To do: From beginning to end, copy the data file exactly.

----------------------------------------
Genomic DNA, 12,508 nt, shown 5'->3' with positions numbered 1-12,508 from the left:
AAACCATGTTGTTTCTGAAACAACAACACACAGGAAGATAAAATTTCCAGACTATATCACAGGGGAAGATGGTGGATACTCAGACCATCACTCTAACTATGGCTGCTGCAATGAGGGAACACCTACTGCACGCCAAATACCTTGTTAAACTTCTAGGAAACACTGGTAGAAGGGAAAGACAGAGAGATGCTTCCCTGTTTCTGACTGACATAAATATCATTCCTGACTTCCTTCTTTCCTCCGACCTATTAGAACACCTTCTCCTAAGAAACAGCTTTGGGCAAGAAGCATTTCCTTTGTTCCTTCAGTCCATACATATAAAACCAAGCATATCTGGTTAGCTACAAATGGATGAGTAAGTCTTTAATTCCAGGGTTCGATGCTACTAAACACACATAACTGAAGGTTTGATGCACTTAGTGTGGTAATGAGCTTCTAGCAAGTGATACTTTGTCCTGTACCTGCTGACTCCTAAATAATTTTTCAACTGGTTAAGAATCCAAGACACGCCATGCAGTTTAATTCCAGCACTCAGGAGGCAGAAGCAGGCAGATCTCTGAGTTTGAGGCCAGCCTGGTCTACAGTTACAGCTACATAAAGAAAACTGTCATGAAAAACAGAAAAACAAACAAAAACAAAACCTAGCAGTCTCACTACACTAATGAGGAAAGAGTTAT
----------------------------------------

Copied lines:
Genomic DNA, 12,508 nt, shown 5'->3' with positions numbered 1-12,508 from the left:
AAACCATGTTGTTTCTGAAACAACAACACACAGGAAGATAAAATTTCCAGACTATATCACAGGGGAAGATGGTGGATACTCAGACCATCACTCTAACTATGGCTGCTGCAATGAGGGAACACCTACTGCACGCCAAATACCTTGTTAAACTTCTAGGAAACACTGGTAGAAGGGAAAGACAGAGAGATGCTTCCCTGTTTCTGACTGACATAAATATCATTCCTGACTTCCTTCTTTCCTCCGACCTATTAGAACACCTTCTCCTAAGAAACAGCTTTGGGCAAGAAGCATTTCCTTTGTTCCTTCAGTCCATACATATAAAACCAAGCATATCTGGTTAGCTACAAATGGATGAGTAAGTCTTTAATTCCAGGGTTCGATGCTACTAAACACACATAACTGAAGGTTTGATGCACTTAGTGTGGTAATGAGCTTCTAGCAAGTGATACTTTGTCCTGTACCTGCTGACTCCTAAATAATTTTTCAACTGGTTAAGAATCCAAGACACGCCATGCAGTTTAATTCCAGCACTCAGGAGGCAGAAGCAGGCAGATCTCTGAGTTTGAGGCCAGCCTGGTCTACAGTTACAGCTACATAAAGAAAACTGTCATGAAAAACAGAAAAACAAACAAAAACAAAACCTAGCAGTCTCACTACACTAATGAGGAAAGAGTTAT